Well, rather than doing something interim, we’d prefer to focus on how we actually provide that real service and community that people can distribute to and not have to do by hand. There’s a bunch of policy things to get through with that, to make sure we’re doing it in a responsible way but not stifling the creativity of the community. Really it’s all wrapped up in that vision of how do we give that great distribution platform to let people experience all the great content that’s being created by the community.
During your keynote at Gamefest, you introduced new IP rights that allow people to use select Microsoft Game Studios IP in non-commercial projects. This mostly seems limited to things like screenshots, artwork and sound content – but do you think it could ever extend to assets from games, like for example models?
I think over time it would be great to see more IP that we’ve built and we control released to the community and I think this is an important first step. As I said at Gamefest, I really encourage other IP holders in the industry to take these initial steps as well, it’d be great to see if we could evolve into some sort of fair use policy around assets we own and even the actual materials that we’ve built, to let people experience with the IP more easily.
As you go farther into that, you increase the amount of creativity people can apply and the situations they can use the content in, but you’re dialling down creative control. And this isn’t just an issue for Microsoft, I really stand by what I said at the Develop conference, which was that this is something the industry is going to have to wrestle with, this balance between enabling the community and controlling our intellectual property.
So there’s some really interesting decisions to make along the way, including some gut-checks from the rest of the industry regarding how we feel about that. Personally, I think it’s an important direction to investigate. I think the more you enable the community, the more you get back as an industry and a medium. The realities of it, though, is that there’ll be some difficulties along the way, but this is a great first step and obviously we’re going to keep looking at how we can push that further and how the fans out there in the community can do even more.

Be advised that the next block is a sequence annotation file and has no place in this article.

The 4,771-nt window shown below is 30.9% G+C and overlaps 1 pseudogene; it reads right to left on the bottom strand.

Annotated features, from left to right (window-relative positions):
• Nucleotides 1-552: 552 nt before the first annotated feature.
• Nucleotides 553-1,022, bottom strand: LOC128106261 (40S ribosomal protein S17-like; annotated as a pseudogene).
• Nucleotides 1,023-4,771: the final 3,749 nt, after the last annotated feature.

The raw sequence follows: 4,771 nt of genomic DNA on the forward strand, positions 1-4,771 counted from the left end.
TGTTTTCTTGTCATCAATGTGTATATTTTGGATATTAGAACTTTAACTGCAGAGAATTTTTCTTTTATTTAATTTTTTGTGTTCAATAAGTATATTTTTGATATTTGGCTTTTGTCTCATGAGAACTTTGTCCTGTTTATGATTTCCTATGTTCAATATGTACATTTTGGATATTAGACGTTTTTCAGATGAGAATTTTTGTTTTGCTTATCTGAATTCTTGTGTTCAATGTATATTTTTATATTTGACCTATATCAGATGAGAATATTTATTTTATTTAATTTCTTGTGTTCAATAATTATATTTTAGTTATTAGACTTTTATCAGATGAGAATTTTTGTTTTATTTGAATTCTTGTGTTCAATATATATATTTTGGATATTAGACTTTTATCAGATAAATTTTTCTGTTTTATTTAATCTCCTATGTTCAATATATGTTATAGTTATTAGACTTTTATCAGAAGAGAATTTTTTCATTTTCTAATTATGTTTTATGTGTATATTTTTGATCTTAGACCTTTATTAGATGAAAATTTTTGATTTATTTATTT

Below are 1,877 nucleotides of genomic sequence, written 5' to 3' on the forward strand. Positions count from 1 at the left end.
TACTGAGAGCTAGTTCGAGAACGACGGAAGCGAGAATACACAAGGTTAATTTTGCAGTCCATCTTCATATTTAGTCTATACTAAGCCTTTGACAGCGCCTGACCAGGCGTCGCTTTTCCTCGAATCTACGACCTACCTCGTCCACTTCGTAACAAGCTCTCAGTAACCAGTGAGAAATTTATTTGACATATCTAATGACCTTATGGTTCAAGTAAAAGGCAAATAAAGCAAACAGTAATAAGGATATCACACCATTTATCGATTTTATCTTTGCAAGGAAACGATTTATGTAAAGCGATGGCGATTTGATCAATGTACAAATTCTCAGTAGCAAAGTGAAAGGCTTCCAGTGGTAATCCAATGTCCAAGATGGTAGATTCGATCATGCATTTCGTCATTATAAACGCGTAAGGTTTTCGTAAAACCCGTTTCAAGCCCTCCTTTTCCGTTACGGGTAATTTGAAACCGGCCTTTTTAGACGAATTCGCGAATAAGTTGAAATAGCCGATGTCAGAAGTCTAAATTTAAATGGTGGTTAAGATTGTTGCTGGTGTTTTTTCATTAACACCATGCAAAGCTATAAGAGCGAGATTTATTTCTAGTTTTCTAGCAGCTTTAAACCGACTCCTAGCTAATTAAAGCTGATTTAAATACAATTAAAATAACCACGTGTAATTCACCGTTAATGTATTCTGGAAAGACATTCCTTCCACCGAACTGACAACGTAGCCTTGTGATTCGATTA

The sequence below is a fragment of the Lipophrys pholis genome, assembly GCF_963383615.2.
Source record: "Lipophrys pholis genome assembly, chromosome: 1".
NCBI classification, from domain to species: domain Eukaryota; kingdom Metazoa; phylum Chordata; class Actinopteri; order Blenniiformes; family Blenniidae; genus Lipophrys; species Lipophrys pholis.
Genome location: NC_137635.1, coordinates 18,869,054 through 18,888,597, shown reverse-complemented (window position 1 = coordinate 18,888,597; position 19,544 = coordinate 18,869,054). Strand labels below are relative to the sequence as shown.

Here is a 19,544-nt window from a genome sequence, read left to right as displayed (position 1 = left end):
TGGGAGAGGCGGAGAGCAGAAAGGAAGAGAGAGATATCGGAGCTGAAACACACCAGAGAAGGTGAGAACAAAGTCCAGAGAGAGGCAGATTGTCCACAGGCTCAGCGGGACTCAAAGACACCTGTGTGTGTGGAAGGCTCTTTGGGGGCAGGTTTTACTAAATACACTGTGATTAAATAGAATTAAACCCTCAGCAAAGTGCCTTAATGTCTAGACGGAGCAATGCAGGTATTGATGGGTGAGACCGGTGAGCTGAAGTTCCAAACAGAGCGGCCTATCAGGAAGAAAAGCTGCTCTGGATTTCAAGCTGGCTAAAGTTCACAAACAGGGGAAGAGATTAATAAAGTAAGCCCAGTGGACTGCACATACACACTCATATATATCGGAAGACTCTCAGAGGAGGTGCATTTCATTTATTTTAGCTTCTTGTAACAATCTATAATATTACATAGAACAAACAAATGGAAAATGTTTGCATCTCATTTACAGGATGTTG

I don’t think we have all the best ideas, but I think it’s good to show some leadership and say ‘We’re going to start investigating this and start experimenting’, and then invite other people who have equally good or better ideas to come on board and give their opinion.
There’s been some discord amongst users who actually view these rights as more restrictive than before – for example, some machinima enthusiasts contacted us to say that the rule about not being allowed to use sound effects would seriously damage the machinima community. What are your thoughts on this?
I don’t think it is the case that it’s more restrictive than before, because I don’t think we’ve ever really granted this license before. So people may have taken this work, but that doesn’t necessarily mean there was ever an IP license granted. There’s a difference between ignoring activity and actually licensing activity.
The key here, though, is that it’s going to take some time for us and the community to work through this and push the boundaries. It’s going to be a two-way conversation as people go: ‘I think this is included, but I want to push here – is this allowed?’ There’ll be some of that to work through.
I don’t want to address the issue that specifically, but regarding the topic in the question, it’s largely a case of where we own the rights and where we can transfer them in some manner.
We don’t necessarily have derivative rights for everything we licence. So, imagine we’ve licensed some music for a particular use in game – that doesn’t mean that someone can pick that up and use it in a different way; we don’t have those rights so we can’t transfer them. And so I think it’s those kind of issues we have to work through. It’s easy when we own everything, but we don’t always own everything, and that may be where some of the issues lie.
We’re really committed to enabling the community and tapping into the talent that’s out there and getting it into our medium. We’re passionate about advancing what we’re doing in games, and I think the community has to be a key part of that.